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As expected, the Reserve Bank of India (RBI) MPC kept the policy repo rate unchanged at 6 percent in the April 4-5, 2018 meeting. Given that this was the first meeting of FY19, the RBI’s estimated inflation trajectory forms the nub of the policy.
The Monetary Policy Report (published biannually) outlined that the inflation trajectory would hover around the 4.5 percent mark, not just in FY19 but in FY20, too.
With headline CPI inflation expected to be in a ‘no-man’s land’ for an extended period and growth seeing some nascent recovery, the RBI is likely to remain on an extended wait-and-watch mode.
While the policy should provide some cheer to the bond market, further downward move in yields will be contingent on the fiscal situation and sustained lower inflation prints.
The RBI revised its inflation forecast lower to 4.7-5.1 percent (earlier estimate of 5.1-5.6 percent) for 1HFY19 and 4.4 percent (earlier 4.5-4.6 percent) for 2HFY19.
However, the RBI remains wary of the adverse impact on inflation from
(1) a revised formula for MSP for Kharif crops,
(2) staggered impact of HRA revisions by state governments, specifically second-rounds impact,
(3) further fiscal slippage either in FY19 or in the medium-term path,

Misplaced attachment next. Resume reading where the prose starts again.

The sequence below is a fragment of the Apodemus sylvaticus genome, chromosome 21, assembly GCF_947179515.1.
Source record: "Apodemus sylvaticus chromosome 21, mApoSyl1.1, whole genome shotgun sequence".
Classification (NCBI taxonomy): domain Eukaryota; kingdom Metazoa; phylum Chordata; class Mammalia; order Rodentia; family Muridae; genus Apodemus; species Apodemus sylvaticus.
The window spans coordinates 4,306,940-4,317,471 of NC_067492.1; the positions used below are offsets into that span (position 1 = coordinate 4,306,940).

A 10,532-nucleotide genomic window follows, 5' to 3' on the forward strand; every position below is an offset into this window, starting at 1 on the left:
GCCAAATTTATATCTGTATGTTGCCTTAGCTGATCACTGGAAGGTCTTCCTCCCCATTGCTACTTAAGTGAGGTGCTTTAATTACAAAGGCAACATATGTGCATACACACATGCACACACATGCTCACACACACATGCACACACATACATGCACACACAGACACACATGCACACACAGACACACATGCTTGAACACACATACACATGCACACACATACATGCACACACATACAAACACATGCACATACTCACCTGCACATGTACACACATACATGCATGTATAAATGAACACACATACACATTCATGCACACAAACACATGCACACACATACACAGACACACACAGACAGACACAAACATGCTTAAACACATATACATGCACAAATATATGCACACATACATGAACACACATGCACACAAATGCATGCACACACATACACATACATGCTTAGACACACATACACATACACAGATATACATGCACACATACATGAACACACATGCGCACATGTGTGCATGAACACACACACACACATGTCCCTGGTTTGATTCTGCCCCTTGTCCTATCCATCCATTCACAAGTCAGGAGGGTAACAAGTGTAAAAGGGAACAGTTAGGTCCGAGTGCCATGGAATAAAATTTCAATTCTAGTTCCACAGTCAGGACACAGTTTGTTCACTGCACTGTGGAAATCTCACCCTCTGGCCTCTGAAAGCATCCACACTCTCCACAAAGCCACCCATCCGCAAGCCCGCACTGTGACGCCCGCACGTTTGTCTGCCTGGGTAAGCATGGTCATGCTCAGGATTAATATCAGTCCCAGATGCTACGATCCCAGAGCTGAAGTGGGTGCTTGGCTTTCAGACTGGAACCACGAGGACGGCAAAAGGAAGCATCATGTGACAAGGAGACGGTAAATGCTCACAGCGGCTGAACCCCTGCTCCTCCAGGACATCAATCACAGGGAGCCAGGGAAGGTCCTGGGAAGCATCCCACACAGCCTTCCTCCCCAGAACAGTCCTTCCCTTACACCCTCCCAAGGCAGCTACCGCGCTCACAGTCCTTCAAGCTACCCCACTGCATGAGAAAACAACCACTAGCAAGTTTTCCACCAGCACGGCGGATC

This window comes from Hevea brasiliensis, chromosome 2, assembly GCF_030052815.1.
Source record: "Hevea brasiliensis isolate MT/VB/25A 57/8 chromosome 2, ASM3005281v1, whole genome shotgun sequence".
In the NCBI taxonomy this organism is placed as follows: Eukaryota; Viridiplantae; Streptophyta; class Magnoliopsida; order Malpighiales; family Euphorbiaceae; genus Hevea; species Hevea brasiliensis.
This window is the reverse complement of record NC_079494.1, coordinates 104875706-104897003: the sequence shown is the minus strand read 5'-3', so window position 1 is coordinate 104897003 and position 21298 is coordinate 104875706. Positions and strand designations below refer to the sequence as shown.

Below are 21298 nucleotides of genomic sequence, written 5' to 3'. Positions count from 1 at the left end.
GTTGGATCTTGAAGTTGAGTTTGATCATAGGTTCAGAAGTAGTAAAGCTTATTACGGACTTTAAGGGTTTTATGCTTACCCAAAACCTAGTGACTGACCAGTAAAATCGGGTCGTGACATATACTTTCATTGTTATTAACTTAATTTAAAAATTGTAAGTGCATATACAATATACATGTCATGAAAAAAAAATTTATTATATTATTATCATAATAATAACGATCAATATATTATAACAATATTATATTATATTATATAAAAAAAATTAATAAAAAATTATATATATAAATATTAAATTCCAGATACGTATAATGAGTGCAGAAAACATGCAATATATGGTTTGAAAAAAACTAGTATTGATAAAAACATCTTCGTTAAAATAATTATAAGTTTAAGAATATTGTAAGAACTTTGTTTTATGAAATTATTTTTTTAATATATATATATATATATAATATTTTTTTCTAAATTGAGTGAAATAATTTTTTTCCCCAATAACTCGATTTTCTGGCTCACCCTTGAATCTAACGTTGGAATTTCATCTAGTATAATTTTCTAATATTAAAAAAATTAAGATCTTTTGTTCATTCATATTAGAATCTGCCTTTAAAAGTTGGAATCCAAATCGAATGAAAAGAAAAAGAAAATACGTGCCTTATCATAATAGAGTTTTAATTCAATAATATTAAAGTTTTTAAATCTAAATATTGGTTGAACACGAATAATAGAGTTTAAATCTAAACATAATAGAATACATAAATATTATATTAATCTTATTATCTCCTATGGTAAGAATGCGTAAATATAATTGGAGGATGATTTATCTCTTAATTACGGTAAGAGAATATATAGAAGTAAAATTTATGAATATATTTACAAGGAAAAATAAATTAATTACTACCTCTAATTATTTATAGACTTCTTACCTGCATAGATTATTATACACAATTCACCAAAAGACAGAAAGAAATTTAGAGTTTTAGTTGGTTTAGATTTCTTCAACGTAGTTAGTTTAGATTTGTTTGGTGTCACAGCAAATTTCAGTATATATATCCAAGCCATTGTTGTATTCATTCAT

(4) adverse temporal or spatial distribution of monsoons,
(5) surveys indicating that input and output prices could rise going forward, and
(6) recent volatility with hardening bias in crude prices.
The MPC noted that growth has been recovering and the output gap is closing. There has been some recovery (especially in the investment cycle) as indicated by the recent pickup in credit offtake, sustained growth in capital goods production and higher non-oil imports.
However, caution should be exercised as global growth could swiftly move lower on the back of rising trade protectionism and volatile global financial markets. We estimate FY19 GDP growth at 7.3 percent, in line with RBI’s estimate of 7.4 percent.
We expect headline inflation to trend towards 5.2 percent by June 2018 partly led by unfavorable base effect, before moderating towards 4.5 percent by end-FY2019. This trajectory would neither provide comfort to the RBI (being above 4 percent on a sustained basis) nor convincingly warrant a rate-hike cycle (not significantly higher than 4 percent).
We remain cautious on the core inflation part, which could stay high as the economy undergoes a gradual cyclical recovery and corporates possibly gain pricing power through the year.
We expect headline and core inflation to average 4.6 percent and 4.9 percent in FY19 (3.6 percent and 4.5 percent in FY18). As highlighted above, there are various upside risks to the inflation trajectory. A nascent cyclical growth recovery is underway.
The RBI will take cognizance of this dynamics. Also, a change in stance would be warranted when a series of rate actions seems necessary rather than a token rate action.
In the current scenario, the conditions necessitate a wait-and-watch policy with a hawkish bias. However, any sharp deviation from the RBI’s estimated inflation trajectory on account of non-transitory causes may prompt the RBI to revisit its neutral stance.